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Japanese softball player to have gold medal replaced because her hometown mayor bit it

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An Olympic gold medalist will have her medal replaced less than a week after the end of the Tokyo Games. For a very unusual reason. 

Tokyo 2020 organizers announced Thursday that Miu Goto, a relief pitcher on Japan's champion softball team, will receive a new gold medal after Takashi Kawamura, the mayor of her hometown in Nagoya, bit her medal at an event to celebrate her win, according to Reuters.

The bite did not appear to damage the medal, but still caused a minor scandal in Japan for Kawamura's flouting of COVID-19 protocols and perceived disrespect for Goto's prize. Biting Olympics is a common practice, dating back to its use as a quick test of a gold coin's authenticity, but it's a practice you typically see only among the athletes that won them.

Nagoya city Mayor Takashi Kawamura bites the Tokyo 2020 Olympic Games gold medal of the softball athlete Miu Goto during a ceremony in Nagoya, central Japan, August 4, 2021, in this photo taken by Kyodo. Picture taken August 4, 2021. Mandatory credit Kyodo/via REUTERS   ATTENTION EDITORS - THIS IMAGE WAS PROVIDED BY A THIRD PARTY. MANDATORY CREDIT. JAPAN OUT. NO COMMERCIAL OR EDITORIAL SALES IN JAPAN.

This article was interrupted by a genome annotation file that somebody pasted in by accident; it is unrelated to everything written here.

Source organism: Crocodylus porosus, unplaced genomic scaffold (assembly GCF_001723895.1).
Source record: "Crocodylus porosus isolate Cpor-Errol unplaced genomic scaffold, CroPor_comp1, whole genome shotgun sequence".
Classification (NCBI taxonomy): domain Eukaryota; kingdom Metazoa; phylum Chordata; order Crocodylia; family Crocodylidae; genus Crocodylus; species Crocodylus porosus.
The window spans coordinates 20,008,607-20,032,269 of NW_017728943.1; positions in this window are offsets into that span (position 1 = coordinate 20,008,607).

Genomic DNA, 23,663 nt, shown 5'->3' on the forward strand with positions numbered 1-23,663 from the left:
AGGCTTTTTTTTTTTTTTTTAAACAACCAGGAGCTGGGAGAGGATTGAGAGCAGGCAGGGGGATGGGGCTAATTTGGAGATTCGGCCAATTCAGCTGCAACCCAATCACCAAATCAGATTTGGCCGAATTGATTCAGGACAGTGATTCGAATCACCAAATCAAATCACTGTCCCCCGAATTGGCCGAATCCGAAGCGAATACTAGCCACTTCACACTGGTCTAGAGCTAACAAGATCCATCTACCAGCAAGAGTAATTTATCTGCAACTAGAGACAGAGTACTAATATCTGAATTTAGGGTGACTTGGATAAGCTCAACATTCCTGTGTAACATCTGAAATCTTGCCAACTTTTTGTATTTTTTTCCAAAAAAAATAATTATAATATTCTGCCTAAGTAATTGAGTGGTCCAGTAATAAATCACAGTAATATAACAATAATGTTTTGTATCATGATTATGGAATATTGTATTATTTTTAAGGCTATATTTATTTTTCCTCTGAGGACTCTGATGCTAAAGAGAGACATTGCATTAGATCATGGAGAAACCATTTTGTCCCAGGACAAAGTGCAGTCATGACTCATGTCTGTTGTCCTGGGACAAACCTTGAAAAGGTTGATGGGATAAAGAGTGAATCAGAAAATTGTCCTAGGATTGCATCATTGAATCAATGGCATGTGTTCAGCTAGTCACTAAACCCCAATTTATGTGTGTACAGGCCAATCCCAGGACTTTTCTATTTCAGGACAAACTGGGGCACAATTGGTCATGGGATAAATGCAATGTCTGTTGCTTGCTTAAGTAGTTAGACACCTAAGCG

This was an ill-advised chomp. (Kyodo/via REUTERS)

The social media backlash against Kawamura was swift, with the term "germ medal" trending soon after the event. That backlash included other Japanese athletes, via the BBC:

"Apart from showing a lack of respect for athletes, he bit it even though [athletes] are putting on medals themselves or on their team-mates during medal ceremonies as part of infection prevention measures. Sorry, I can't understand it," Japanese silver medallist fencer Yuki Ota wrote on Twitter.

Even Japanese car giant Toyota, which sponsors the Goto's Toyota Red Terriers club team, released a statement condemning Kawamura, per Reuters:

"It is unfortunate that he was unable to feel admiration and respect for the athlete," Toyota said in a statement on Thursday about Kawamura. "And it is extremely regrettable that he was unable to give consideration to infection prevention," said the world's biggest car maker.

Between that and a reported 7,000 complaints to city authorities, Kawamura apologized a day later and even offered to pay for a replacement medal:

"I forgot my position as Nagoya mayor and acted in an extremely inappropriate way," Mayor Takashi Kawamura said in a statement. “I am fully aware that I should reflect on that.”

Fortunately for the mayor, the IOC will reportedly bear the cost of replacing Goto's medal.

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